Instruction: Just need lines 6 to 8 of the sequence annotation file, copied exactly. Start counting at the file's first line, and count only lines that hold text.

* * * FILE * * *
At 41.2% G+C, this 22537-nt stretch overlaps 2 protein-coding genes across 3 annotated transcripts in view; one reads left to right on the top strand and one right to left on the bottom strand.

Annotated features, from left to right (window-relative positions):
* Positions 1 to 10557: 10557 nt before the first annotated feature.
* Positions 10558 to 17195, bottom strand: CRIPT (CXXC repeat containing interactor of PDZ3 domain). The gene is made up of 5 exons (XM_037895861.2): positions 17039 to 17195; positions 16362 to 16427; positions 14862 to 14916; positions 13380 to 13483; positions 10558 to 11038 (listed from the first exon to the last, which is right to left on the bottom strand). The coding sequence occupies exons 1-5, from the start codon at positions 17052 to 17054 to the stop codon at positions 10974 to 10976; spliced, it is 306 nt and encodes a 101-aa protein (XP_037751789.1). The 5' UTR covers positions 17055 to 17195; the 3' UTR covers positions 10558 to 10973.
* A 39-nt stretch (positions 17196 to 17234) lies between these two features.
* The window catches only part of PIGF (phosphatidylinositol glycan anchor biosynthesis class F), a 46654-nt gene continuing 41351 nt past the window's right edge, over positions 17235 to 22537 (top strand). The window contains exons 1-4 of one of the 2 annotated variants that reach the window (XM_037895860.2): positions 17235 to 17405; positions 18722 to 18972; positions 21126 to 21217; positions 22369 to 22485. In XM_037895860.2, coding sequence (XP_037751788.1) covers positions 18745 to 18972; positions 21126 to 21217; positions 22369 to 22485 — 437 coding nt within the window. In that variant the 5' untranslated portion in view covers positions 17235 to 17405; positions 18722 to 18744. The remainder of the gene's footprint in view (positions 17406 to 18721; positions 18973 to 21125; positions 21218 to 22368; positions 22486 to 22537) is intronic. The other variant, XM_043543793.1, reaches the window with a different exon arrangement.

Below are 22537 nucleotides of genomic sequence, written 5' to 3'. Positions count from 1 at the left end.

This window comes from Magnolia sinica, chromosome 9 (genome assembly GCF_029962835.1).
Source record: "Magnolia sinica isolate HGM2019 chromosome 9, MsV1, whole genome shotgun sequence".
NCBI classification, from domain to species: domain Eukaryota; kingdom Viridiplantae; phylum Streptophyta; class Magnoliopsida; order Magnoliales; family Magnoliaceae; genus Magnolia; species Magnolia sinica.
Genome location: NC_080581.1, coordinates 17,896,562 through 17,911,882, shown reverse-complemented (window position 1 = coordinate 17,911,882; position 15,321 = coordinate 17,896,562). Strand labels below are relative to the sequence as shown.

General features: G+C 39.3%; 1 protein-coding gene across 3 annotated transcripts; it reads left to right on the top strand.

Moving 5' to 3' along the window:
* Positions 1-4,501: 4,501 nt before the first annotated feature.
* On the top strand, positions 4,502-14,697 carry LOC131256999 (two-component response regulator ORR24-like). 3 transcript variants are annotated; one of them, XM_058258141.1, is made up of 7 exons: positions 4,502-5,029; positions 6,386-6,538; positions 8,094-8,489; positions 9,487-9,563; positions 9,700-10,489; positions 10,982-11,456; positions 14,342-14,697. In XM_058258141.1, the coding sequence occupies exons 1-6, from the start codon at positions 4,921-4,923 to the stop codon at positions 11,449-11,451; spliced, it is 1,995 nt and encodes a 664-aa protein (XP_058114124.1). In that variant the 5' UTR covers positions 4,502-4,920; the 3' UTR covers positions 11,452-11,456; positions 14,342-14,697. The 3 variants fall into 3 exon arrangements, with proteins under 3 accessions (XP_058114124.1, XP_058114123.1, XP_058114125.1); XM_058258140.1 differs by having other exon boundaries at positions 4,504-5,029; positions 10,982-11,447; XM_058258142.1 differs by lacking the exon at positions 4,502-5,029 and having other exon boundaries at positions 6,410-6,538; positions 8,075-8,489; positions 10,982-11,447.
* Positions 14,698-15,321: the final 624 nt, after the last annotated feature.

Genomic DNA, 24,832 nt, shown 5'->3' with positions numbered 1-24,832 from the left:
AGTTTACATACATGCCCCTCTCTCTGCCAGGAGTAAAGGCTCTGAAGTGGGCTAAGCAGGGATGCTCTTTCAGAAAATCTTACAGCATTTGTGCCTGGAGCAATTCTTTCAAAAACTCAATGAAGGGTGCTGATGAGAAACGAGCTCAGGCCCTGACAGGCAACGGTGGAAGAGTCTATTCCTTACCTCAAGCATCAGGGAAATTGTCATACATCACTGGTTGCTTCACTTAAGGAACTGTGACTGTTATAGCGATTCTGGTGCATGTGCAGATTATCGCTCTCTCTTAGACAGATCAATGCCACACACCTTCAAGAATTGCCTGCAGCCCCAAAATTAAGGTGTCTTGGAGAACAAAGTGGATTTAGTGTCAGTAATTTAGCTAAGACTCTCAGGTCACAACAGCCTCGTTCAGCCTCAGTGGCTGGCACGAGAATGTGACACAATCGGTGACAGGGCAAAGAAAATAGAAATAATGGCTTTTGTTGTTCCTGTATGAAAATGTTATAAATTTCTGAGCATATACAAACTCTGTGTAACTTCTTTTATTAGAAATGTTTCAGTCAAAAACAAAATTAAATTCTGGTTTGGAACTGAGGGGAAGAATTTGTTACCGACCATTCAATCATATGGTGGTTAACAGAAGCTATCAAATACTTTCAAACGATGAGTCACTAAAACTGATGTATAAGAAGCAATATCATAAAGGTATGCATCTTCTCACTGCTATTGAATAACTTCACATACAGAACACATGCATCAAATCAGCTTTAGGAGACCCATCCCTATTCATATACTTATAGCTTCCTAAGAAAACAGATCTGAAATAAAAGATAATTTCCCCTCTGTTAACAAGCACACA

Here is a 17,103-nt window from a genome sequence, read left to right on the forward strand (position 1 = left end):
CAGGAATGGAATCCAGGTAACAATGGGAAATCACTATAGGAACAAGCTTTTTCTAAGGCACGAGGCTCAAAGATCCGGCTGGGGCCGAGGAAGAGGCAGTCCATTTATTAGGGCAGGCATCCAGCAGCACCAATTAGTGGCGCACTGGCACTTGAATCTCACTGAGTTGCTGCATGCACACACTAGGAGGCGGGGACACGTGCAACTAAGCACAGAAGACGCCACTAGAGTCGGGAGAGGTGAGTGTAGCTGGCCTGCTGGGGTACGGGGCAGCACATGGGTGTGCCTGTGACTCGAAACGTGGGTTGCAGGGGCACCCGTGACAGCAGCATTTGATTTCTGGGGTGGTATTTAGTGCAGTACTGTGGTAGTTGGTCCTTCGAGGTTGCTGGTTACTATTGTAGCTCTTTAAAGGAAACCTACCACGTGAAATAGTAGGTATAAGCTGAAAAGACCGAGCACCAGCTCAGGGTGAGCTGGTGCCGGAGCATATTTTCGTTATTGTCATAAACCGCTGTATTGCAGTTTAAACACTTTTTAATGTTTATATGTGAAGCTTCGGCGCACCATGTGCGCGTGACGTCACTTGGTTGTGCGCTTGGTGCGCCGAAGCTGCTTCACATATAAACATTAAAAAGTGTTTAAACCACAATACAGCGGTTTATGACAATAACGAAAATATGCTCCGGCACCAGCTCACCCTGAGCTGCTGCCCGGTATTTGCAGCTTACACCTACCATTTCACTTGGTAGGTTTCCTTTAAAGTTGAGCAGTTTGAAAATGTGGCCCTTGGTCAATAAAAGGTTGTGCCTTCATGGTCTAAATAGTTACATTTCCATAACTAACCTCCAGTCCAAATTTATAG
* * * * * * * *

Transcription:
* The window catches only part of PIGF (phosphatidylinositol glycan anchor biosynthesis class F), a 46654-nt gene continuing 41351 nt past the window's right edge, over positions 17235 to 22537 (top strand). The window contains exons 1-4 of one of the 2 annotated variants that reach the window (XM_037895860.2): positions 17235 to 17405; positions 18722 to 18972; positions 21126 to 21217; positions 22369 to 22485. In XM_037895860.2, coding sequence (XP_037751788.1) covers positions 18745 to 18972; positions 21126 to 21217; positions 22369 to 22485 — 437 coding nt within the window. In that variant the 5' untranslated portion in view covers positions 17235 to 17405; positions 18722 to 18744. The remainder of the gene's footprint in view (positions 17406 to 18721; positions 18973 to 21125; positions 21218 to 22368; positions 22486 to 22537) is intronic. The other variant, XM_043543793.1, reaches the window with a different exon arrangement.

Below are 22537 nucleotides of genomic sequence, written 5' to 3'. Positions count from 1 at the left end.

This window comes from Magnolia sinica, chromosome 9 (genome assembly GCF_029962835.1).